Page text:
Kale

Move over Popeye and make room for the “queen of greens,” kale.

Gaining in popularity, kale is an amazing vegetable being recognized for its exceptional nutrient richness, health benefits, and delicious flavor.

Eating a variety of natural, unprocessed vegetables can do wonders for your health, but choosing super-nutritious kale on a regular basis may provide significant health benefits, including cancer protection and lowered cholesterol.

A leafy green, kale is available in curly, ornamental, or dinosaur varieties. It belongs to the Brassica family that includes cruciferous vegetables such as cabbage, collards, broccoli, and Brussels sprouts.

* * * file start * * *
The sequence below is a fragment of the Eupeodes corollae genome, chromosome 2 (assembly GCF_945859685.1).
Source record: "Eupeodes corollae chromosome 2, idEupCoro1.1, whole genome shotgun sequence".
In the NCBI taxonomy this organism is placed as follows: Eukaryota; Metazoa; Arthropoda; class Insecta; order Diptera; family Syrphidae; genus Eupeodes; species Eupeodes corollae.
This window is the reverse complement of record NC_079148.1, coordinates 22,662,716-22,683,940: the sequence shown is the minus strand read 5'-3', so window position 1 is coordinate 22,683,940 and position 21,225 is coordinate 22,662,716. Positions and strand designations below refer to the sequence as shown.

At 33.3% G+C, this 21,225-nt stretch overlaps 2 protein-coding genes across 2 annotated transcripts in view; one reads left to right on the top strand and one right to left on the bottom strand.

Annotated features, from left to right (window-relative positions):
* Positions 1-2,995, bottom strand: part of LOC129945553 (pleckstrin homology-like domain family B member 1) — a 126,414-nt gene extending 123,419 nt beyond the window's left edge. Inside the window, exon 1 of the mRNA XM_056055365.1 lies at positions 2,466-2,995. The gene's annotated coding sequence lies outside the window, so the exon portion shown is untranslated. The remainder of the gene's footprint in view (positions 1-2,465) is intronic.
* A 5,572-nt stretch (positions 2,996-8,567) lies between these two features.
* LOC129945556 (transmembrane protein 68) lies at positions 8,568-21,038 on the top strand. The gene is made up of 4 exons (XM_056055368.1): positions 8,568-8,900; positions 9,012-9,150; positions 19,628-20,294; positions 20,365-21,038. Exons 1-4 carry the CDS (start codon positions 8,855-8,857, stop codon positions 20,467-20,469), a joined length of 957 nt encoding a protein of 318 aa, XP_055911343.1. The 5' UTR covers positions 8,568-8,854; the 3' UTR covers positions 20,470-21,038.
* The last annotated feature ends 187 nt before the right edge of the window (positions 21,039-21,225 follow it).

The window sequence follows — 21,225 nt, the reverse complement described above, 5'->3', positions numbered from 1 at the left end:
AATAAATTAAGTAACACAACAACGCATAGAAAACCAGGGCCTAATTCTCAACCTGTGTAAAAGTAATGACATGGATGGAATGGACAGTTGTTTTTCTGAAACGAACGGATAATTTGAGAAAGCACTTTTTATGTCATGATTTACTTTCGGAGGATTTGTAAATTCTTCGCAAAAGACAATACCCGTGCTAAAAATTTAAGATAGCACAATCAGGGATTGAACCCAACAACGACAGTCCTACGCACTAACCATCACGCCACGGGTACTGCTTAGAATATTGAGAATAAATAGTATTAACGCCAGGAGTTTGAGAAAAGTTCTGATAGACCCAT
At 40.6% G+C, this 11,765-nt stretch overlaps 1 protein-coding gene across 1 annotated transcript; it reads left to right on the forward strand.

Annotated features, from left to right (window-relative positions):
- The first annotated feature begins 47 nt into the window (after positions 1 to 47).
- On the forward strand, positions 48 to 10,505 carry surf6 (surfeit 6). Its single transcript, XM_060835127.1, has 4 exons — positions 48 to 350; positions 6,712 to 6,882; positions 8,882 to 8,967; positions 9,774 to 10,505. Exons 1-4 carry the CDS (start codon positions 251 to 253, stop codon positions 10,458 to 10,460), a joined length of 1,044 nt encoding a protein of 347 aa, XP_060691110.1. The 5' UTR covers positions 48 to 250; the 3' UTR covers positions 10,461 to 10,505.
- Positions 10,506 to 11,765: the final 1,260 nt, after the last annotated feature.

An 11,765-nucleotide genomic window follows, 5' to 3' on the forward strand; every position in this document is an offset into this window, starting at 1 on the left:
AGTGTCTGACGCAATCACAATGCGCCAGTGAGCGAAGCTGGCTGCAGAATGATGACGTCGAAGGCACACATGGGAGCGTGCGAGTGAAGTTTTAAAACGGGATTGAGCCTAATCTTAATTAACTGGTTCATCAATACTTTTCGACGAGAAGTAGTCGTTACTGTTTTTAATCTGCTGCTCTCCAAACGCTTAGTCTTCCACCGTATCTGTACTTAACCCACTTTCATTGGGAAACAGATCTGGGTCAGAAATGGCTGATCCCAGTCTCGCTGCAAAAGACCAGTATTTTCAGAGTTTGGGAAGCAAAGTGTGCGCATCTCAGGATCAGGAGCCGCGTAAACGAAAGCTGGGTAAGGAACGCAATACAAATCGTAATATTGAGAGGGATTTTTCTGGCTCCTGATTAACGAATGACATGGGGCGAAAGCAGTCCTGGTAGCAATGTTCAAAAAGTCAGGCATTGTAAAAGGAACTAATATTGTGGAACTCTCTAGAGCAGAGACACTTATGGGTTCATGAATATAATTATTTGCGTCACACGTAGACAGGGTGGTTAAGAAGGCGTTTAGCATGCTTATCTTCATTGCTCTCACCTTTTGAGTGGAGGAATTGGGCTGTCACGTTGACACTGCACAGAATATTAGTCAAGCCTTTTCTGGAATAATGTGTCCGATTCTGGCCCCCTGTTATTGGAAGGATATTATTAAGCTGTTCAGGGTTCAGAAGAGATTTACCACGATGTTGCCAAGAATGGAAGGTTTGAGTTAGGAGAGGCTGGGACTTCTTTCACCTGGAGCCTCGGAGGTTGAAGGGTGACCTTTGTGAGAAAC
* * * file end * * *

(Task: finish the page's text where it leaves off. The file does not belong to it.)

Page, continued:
What makes kale so exceptional? Here is why it’s a superstar vegetable — and ways to work it into your diet.

Kale

One cup of kale contains 36 calories, 5 grams of fiber, and 15% of the daily requirement of calcium and vitamin B6 (pyridoxine), 40% of magnesium, 180% of vitamin A, 200% of vitamin C, and 1,020% of vitamin K. It is also a good source of minerals copper, potassium, iron, manganese, and phosphorus.

Kale’s health benefits are primarily linked to the high concentration and excellent source of antioxidant vitamins A, C, and K — and sulphur-containing phytonutrients.